In any event, I recently played the role of Abraham Van Helsing in Anderson Mainstage Theatre’s production of Dracula. The script is a relatively new one, but I think it is the best one I have seen. In the scene where Van Helsing confronts Dracula with a crucifix, the script says that Dracula is suppose to touch the crucifix, and it is supposed to briefly catch fire. I asked the director if she wanted that effect, and she said, “Yes, as long as it doesn’t look stupid.” I took that as a challenge.
Based on my past experience in the theater, I know of a substance called “flash cotton,” and based on my knowledge of chemistry, I understand that it mostly consists of a chemical called nitrocellulose. I had learned to make it for another show I was in years and years ago, so rather than buying it, I made it myself. The recipe is really simple, as long as you can get the ingredients.
In the fall of 2014, I taught a chemistry class at Anderson University. While I had been a guest lecturer for several university-level courses over the years, it was the first time in 19 years that I had taught an entire, semester-long class. As a result, I experienced some things I had never experienced before, and one of them was students using laptops to take notes. It wasn’t incredibly common in my class, but every day, a few students would come in, sit down, and open up their laptops.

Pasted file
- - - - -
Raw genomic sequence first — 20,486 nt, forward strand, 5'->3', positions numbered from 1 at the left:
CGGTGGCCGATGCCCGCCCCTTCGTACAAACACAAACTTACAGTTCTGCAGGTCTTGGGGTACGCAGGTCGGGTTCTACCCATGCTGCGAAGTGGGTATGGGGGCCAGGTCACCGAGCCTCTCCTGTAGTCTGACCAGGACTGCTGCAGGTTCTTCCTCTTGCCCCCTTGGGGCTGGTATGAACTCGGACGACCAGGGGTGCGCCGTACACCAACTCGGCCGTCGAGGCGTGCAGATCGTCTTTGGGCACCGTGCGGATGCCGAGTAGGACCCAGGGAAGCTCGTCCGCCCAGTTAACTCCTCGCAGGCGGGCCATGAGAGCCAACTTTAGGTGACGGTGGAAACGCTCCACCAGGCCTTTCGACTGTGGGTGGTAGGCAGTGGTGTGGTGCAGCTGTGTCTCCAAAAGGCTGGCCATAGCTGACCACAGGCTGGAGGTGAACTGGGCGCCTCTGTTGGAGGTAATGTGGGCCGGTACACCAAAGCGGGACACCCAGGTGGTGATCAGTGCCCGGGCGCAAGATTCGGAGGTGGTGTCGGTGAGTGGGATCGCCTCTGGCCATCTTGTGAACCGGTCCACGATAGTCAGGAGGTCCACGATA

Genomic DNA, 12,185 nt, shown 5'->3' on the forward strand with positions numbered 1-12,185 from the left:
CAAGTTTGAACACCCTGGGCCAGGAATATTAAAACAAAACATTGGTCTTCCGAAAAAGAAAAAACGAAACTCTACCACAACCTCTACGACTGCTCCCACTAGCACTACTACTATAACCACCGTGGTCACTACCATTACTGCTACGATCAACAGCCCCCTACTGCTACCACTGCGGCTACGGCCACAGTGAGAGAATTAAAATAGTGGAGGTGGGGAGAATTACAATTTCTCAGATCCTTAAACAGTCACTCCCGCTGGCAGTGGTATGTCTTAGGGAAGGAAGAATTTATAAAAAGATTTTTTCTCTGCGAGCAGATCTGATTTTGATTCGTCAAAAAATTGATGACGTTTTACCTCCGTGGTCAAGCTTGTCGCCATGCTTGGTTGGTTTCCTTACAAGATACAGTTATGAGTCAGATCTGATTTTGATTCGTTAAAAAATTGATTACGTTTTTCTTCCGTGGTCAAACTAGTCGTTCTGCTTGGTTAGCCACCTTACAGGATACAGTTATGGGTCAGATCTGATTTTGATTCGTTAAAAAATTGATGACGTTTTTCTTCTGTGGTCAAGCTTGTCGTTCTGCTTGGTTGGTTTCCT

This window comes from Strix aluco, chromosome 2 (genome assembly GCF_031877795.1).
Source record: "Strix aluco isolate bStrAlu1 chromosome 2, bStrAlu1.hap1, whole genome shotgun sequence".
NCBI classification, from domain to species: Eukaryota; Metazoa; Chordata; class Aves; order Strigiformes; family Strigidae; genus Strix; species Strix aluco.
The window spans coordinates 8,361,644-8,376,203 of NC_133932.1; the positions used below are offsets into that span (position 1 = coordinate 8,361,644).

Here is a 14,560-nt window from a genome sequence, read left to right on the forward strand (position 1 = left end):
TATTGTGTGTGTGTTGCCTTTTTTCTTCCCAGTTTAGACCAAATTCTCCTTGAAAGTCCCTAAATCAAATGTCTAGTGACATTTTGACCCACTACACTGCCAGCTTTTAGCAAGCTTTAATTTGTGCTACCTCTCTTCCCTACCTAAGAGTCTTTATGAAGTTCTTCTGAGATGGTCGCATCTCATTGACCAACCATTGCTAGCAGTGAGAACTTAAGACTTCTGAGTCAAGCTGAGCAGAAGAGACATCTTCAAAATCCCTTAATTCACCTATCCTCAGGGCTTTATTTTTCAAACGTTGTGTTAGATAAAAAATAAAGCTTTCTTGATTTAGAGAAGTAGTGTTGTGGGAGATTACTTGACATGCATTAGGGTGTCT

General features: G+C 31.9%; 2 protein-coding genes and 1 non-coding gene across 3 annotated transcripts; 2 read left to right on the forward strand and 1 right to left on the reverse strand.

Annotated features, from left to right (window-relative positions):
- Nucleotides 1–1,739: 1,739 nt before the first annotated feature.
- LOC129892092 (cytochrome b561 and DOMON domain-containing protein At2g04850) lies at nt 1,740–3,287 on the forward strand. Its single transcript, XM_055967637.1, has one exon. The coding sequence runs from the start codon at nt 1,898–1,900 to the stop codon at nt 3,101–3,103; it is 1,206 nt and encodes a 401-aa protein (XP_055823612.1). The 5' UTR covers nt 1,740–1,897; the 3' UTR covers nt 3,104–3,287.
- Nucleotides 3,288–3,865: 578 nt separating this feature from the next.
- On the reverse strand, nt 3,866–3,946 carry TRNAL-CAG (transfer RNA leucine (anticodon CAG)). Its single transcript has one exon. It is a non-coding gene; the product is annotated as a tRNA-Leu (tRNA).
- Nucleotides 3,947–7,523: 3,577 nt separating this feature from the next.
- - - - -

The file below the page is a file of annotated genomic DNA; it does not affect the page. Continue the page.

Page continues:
I wasn’t crazy about the students using laptops in my class, mostly because I think they can be distracting for the students using them. If a student sees an e-mail message or Facebook notification, it is easy for the student to flip over to those things rather than concentrate on what is happening in class. However, I strongly believe that at some point, you need to start treating students as adults. Thus, I didn’t tell them that they couldn’t use laptops. I did note who the laptop users were and, when I processed test scores, I would compare the average of the students using laptops to the average of the rest of the class. Each test, the laptop users had a lower test score average.
Of course, my sample size was very small. As a result, the statistical error kept me from making any firm conclusion regarding laptop use in class and performance on the tests, but the results did correlate with my “gut feeling” regarding laptop usage, so I became even more convinced that laptop usage in class harms a student’s performance. Little did I know that there is actually a large body of statistically-significant research on the subject, and the studies are in general agreement: taking notes with your laptop is simply not as effective as taking notes longhand.